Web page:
In the 2013 Accreditation Council for Graduate Medical Education common program requirements, use of information technology is listed as one of the competencies under practice-based learning and improvement.38  There are specific suggestions for EHR-related enhancements to core competencies, such as maintaining accurate problem and medication lists within the EHR to facilitate multispecialty care, which exemplifies the core competency of systems-based practice.39 

Trainees are also in a unique position to advance health information technology. Trainees who are technically savvy and perhaps the heaviest users of the EHRs can provide important feedback on specific areas in which the EHR functionality can be improved. EHR and electronic documentation improvement efforts in teaching hospitals should include input of trainees.

Pediatricians have a unique relationship with school systems because children spend much of their time at the school and teachers and school nurses serve as important caregivers for children. Federal law, specifically the Individuals with Disabilities Act40  and section 504 of the Rehabilitation Act of 1973,41  ensures that all children, regardless of disability, have a right to free and public education that meets their needs. Schools are responsible for the care of any child’s medical needs at school and are also important partners with pediatric care providers in ensuring that children with learning disabilities or developmental delays receive evaluations and appropriate education and therapies.

There is a vital need for school systems and child health providers to communicate and share relevant information in a bidirectional manner. Currently, much of the communication between schools and medical providers takes place via parents, who communicate between the 2 parties either with verbal information or by transporting paper school forms completed by educators and child health providers back and forth. This method leads to excessive work for parents and providers and presents multiple opportunities for error. In addition, the variability and constant changing of school forms required by private and public schools and child care centers causes great difficulty for health care providers and for the potential use of EHRs to aid form completion.

Communication between schools and health care providers could be facilitated by the streamlining and standardization of documentation essential for this process for schools and child care centers across the country. In addition, efforts should be made to enable sharing of this information electronically with parents and the school system and direct communication between health care and education providers. Privacy, consent, and security specifications would need to be defined for this information exchange.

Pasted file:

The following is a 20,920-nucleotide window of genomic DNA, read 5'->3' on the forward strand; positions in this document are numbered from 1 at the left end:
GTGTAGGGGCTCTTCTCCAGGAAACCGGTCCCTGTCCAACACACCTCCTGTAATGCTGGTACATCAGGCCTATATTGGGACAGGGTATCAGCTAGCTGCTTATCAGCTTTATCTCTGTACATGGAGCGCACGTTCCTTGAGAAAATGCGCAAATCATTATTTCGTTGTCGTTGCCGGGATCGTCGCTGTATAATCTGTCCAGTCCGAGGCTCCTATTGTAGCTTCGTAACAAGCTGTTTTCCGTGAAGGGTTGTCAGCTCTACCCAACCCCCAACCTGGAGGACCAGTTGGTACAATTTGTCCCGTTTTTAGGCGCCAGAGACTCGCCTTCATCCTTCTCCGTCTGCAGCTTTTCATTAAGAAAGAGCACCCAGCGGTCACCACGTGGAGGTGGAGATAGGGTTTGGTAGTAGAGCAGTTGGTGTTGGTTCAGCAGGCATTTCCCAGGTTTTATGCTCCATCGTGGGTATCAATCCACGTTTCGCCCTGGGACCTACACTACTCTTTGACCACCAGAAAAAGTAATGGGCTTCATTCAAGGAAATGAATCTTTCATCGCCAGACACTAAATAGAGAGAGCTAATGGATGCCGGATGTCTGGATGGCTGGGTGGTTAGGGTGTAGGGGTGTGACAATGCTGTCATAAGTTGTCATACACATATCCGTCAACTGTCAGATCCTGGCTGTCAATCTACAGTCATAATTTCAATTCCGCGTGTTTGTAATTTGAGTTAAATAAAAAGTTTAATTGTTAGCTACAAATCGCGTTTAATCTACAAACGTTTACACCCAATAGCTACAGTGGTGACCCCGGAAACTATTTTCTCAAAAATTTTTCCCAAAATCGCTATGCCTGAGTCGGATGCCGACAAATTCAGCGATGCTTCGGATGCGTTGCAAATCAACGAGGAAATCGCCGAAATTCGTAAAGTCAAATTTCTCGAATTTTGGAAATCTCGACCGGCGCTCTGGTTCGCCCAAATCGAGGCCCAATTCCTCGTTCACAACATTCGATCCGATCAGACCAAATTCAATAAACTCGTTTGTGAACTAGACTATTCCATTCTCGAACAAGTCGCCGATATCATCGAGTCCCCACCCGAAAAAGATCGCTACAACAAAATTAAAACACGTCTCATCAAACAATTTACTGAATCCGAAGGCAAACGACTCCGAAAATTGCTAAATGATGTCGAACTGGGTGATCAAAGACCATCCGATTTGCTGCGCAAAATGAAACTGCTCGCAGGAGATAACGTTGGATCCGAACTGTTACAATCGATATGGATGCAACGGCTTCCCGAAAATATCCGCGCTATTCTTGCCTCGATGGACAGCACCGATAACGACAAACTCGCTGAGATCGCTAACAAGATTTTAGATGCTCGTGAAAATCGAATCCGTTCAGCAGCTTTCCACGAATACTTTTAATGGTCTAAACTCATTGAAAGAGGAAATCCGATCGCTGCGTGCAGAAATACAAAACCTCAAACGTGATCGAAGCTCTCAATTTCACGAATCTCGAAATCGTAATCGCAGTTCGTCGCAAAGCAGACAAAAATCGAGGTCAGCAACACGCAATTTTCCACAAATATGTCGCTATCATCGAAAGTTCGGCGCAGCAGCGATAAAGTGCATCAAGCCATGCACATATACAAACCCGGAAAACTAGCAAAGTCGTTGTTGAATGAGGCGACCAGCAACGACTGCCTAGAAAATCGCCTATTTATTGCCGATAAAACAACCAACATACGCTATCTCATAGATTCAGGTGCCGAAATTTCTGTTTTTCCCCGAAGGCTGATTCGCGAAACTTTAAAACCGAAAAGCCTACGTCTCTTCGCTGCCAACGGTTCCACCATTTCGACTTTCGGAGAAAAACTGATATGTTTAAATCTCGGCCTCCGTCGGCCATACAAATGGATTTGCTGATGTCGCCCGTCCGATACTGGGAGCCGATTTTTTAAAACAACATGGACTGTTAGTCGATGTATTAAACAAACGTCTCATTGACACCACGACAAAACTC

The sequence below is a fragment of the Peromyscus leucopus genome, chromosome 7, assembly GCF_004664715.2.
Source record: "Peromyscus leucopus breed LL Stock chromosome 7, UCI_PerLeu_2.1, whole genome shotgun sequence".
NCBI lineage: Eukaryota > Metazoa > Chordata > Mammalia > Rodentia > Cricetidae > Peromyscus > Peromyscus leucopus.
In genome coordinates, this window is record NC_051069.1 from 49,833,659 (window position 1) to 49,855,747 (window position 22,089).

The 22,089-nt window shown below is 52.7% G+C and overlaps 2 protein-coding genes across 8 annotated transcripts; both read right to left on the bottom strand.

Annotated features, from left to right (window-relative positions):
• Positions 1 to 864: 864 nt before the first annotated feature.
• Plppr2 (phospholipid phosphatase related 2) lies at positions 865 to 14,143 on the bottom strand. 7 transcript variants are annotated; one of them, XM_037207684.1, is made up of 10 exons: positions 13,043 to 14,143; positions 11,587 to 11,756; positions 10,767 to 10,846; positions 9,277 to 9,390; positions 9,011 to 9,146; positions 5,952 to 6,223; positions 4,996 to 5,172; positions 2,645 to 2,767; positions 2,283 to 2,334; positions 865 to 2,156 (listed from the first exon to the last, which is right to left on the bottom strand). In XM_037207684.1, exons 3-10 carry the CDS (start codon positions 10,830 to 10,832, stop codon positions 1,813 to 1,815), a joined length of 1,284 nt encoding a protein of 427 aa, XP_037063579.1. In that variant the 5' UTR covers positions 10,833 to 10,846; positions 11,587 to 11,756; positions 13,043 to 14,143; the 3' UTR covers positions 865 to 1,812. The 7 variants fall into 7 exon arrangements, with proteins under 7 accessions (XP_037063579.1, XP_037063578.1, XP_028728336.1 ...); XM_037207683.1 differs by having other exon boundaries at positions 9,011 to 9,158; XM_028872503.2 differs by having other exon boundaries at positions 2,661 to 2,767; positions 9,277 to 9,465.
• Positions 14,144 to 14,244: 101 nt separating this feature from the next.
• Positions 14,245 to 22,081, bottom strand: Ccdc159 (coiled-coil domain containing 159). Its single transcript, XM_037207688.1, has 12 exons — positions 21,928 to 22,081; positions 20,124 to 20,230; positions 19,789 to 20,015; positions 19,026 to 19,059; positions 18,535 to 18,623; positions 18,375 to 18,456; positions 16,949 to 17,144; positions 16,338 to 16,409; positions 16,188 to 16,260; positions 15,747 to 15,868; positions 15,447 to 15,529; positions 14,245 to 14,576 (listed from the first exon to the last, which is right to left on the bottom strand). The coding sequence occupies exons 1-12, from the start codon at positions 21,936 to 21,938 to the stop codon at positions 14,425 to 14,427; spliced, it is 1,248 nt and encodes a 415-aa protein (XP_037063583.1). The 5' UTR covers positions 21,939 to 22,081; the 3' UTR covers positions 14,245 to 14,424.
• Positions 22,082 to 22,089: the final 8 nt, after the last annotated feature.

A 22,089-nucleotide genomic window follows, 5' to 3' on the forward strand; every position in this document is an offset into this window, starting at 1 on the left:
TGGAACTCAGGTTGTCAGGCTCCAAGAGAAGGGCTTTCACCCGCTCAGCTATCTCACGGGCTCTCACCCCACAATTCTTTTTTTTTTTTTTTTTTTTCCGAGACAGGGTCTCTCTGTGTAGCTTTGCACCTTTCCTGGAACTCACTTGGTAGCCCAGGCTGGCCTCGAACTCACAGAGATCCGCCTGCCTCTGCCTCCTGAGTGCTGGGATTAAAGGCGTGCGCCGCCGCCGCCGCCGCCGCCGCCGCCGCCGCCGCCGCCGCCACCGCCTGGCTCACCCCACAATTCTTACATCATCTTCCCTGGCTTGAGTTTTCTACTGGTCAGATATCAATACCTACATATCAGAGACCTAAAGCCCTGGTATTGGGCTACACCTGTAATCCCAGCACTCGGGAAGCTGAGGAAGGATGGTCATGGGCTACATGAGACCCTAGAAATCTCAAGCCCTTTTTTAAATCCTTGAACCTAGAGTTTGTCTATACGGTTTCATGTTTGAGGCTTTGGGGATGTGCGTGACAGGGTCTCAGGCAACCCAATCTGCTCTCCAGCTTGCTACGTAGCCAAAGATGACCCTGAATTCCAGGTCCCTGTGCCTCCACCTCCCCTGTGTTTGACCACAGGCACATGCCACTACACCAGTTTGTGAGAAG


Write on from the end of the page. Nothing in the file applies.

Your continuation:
Pediatric care providers need to document information regarding adolescent mental health, substance use, and reproductive health so that it can be used for their care and communicated with other providers. However, as discussed in an AAP policy statement,10  this information is protected by federal and state laws. Although the adolescent is a minor, in some states, certain information cannot be shared with parents or guardians without the adolescent’s permission unless there is a risk of harm.10  Many EHR systems lack the technology to segment or filter confidential clinical data to prevent inadvertent disclosure to unauthorized parties, including the sharing of this protected information with parents in written form or electronically through a portal.10,12  Unless a nationwide consensus on adolescent confidentiality issues is reached, there would also need to be flexibility in EHR settings regarding adolescents to account for state variations in laws.

Historically, the patient medical record, including clinical documentation, has been owned and held by medical providers and facilities, with access granted by request to patients as per regulations in the Health Insurance Portability and Accountability Act.42  Until more recently, most patient requests for medical records were handled in person and/or through a process of written request.

This paradigm is changing rapidly with improvements in patient portal technology and with the requirement to share information electronically with patients as part of the Promoting Interoperability Program requirements43  and the 21st Century Cures Act.44  In general, there is growing support that although the medical care establishment remains the steward of the data, patients should have more control over their clinical records. Although current meaningful use criteria do not explicitly require the sharing of specific clinical documentation, such as office visit notes, daily progress notes, or discharge summaries,45  a few institutions have begun doing so and have found this sharing to be well received by patients. A study at 2 institutions in 3 geographic areas (OpenNotes) revealed improvements in patient-reported medication adherence, engagement, and satisfaction after the institutions began sharing provider notes electronically.46